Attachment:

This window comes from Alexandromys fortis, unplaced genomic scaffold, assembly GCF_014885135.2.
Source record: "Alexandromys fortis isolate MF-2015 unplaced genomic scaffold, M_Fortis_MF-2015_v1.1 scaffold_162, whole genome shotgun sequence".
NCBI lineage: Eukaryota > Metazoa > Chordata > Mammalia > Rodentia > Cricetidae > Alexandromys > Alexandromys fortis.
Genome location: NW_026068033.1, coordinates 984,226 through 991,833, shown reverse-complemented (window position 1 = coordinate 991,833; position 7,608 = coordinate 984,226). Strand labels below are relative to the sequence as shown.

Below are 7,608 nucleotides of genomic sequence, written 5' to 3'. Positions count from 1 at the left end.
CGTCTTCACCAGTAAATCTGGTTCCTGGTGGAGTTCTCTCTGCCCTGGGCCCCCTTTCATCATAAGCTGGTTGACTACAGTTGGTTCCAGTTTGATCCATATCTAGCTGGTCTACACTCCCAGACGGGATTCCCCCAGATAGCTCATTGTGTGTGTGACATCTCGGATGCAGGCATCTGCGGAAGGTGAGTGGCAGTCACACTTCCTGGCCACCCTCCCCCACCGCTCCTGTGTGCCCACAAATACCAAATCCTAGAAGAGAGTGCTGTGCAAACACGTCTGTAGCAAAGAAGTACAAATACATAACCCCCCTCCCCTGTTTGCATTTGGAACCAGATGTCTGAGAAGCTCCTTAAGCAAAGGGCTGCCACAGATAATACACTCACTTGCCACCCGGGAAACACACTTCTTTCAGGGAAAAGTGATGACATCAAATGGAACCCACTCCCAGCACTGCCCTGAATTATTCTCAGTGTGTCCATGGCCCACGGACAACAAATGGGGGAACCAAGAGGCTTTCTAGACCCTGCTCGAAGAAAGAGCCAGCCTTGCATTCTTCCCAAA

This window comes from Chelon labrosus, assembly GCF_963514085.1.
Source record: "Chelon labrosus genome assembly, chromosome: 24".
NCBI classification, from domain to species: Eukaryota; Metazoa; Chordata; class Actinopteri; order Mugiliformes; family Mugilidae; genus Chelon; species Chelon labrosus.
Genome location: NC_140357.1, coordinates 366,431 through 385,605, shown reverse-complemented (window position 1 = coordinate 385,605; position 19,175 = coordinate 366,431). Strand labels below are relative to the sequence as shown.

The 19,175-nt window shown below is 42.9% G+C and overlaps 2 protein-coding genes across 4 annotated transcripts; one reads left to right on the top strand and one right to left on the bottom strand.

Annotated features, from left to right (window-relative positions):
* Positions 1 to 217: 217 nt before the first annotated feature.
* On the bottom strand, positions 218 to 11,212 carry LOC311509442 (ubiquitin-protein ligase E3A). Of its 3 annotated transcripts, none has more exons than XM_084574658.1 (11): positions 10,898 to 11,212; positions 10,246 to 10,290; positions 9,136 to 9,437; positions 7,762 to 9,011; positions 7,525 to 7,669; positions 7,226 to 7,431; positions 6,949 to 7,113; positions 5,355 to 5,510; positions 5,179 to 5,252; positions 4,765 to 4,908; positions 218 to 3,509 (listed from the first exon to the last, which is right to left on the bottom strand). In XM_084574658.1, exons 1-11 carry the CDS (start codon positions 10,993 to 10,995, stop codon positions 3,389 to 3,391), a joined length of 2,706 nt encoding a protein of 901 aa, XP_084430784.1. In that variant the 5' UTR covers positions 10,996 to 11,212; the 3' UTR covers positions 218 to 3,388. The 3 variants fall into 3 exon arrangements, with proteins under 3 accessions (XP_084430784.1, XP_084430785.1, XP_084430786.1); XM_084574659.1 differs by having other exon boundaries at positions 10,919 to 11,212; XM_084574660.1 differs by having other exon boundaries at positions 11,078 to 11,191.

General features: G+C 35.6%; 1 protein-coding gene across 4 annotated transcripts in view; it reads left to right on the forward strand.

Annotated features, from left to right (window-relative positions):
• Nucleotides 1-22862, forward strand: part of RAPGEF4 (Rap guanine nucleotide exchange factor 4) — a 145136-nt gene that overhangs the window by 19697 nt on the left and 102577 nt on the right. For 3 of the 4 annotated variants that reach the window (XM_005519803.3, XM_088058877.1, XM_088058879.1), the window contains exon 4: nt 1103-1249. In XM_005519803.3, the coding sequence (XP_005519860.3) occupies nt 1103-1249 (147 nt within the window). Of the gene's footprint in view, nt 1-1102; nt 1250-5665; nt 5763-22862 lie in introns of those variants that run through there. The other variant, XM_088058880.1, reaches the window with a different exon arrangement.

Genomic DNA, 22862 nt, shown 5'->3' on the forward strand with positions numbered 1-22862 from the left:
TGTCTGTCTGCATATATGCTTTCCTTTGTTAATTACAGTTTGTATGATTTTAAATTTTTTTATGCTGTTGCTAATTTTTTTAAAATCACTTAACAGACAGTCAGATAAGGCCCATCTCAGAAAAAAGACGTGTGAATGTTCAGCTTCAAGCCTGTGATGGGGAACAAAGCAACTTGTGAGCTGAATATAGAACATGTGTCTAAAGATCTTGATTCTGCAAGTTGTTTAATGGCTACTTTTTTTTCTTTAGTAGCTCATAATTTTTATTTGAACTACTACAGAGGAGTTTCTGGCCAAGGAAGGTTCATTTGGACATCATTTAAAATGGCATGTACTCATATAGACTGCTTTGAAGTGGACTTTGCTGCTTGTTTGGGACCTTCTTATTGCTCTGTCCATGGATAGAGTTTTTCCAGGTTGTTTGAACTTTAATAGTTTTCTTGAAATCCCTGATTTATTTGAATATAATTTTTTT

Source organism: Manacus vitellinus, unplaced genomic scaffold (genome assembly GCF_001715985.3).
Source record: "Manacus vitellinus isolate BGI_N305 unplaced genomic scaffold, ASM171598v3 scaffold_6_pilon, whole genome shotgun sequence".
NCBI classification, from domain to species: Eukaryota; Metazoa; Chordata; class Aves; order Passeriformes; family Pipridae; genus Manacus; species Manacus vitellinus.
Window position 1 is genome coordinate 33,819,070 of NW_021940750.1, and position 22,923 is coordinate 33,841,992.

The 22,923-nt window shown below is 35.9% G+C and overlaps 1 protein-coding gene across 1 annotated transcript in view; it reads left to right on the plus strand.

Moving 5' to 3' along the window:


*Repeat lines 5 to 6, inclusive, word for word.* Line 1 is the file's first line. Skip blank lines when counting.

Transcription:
Below are 7,608 nucleotides of genomic sequence, written 5' to 3'. Positions count from 1 at the left end.
CGTCTTCACCAGTAAATCTGGTTCCTGGTGGAGTTCTCTCTGCCCTGGGCCCCCTTTCATCATAAGCTGGTTGACTACAGTTGGTTCCAGTTTGATCCATATCTAGCTGGTCTACACTCCCAGACGGGATTCCCCCAGATAGCTCATTGTGTGTGTGACATCTCGGATGCAGGCATCTGCGGAAGGTGAGTGGCAGTCACACTTCCTGGCCACCCTCCCCCACCGCTCCTGTGTGCCCACAAATACCAAATCCTAGAAGAGAGTGCTGTGCAAACACGTCTGTAGCAAAGAAGTACAAATACATAACCCCCCTCCCCTGTTTGCATTTGGAACCAGATGTCTGAGAAGCTCCTTAAGCAAAGGGCTGCCACAGATAATACACTCACTTGCCACCCGGGAAACACACTTCTTTCAGGGAAAAGTGATGACATCAAATGGAACCCACTCCCAGCACTGCCCTGAATTATTCTCAGTGTGTCCATGGCCCACGGACAACAAATGGGGGAACCAAGAGGCTTTCTAGACCCTGCTCGAAGAAAGAGCCAGCCTTGCATTCTTCCCAAA